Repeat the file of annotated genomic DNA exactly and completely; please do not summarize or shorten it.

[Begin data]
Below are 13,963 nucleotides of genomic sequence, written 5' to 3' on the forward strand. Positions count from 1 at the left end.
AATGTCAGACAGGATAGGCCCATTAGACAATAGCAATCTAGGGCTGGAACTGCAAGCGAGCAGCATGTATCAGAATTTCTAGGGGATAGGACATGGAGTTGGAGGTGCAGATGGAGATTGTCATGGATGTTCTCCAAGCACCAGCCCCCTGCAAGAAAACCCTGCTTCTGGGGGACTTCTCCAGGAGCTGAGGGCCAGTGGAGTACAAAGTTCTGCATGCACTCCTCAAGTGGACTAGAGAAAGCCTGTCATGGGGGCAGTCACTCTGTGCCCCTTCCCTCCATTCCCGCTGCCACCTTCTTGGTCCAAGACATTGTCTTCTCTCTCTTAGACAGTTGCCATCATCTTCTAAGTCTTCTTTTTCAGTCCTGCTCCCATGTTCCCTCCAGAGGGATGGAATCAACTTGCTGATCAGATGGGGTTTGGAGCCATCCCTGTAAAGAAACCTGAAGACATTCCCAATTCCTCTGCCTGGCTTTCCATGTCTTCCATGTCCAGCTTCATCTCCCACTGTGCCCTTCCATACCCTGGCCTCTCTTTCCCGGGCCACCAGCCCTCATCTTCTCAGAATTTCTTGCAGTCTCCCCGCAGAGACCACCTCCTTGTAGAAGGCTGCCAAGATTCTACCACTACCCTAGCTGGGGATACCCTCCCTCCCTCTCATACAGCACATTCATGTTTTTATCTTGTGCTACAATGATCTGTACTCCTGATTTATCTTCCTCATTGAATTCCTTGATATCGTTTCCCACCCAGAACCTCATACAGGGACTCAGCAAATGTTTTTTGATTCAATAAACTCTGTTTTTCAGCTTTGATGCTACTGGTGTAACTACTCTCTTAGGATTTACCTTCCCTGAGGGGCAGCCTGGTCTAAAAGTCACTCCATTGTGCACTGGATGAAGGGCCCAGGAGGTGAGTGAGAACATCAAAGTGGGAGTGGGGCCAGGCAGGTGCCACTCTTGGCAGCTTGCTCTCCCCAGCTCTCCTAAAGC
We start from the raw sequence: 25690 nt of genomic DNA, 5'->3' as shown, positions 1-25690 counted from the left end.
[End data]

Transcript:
Below are 13,963 nucleotides of genomic sequence, written 5' to 3' on the forward strand. Positions count from 1 at the left end.
AATGTCAGACAGGATAGGCCCATTAGACAATAGCAATCTAGGGCTGGAACTGCAAGCGAGCAGCATGTATCAGAATTTCTAGGGGATAGGACATGGAGTTGGAGGTGCAGATGGAGATTGTCATGGATGTTCTCCAAGCACCAGCCCCCTGCAAGAAAACCCTGCTTCTGGGGGACTTCTCCAGGAGCTGAGGGCCAGTGGAGTACAAAGTTCTGCATGCACTCCTCAAGTGGACTAGAGAAAGCCTGTCATGGGGGCAGTCACTCTGTGCCCCTTCCCTCCATTCCCGCTGCCACCTTCTTGGTCCAAGACATTGTCTTCTCTCTCTTAGACAGTTGCCATCATCTTCTAAGTCTTCTTTTTCAGTCCTGCTCCCATGTTCCCTCCAGAGGGATGGAATCAACTTGCTGATCAGATGGGGTTTGGAGCCATCCCTGTAAAGAAACCTGAAGACATTCCCAATTCCTCTGCCTGGCTTTCCATGTCTTCCATGTCCAGCTTCATCTCCCACTGTGCCCTTCCATACCCTGGCCTCTCTTTCCCGGGCCACCAGCCCTCATCTTCTCAGAATTTCTTGCAGTCTCCCCGCAGAGACCACCTCCTTGTAGAAGGCTGCCAAGATTCTACCACTACCCTAGCTGGGGATACCCTCCCTCCCTCTCATACAGCACATTCATGTTTTTATCTTGTGCTACAATGATCTGTACTCCTGATTTATCTTCCTCATTGAATTCCTTGATATCGTTTCCCACCCAGAACCTCATACAGGGACTCAGCAAATGTTTTTTGATTCAATAAACTCTGTTTTTCAGCTTTGATGCTACTGGTGTAACTACTCTCTTAGGATTTACCTTCCCTGAGGGGCAGCCTGGTCTAAAAGTCACTCCATTGTGCACTGGATGAAGGGCCCAGGAGGTGAGTGAGAACATCAAAGTGGGAGTGGGGCCAGGCAGGTGCCACTCTTGGCAGCTTGCTCTCCCCAGCTCTCCTAAAGC
We start from the raw sequence: 25690 nt of genomic DNA, 5'->3' as shown, positions 1-25690 counted from the left end.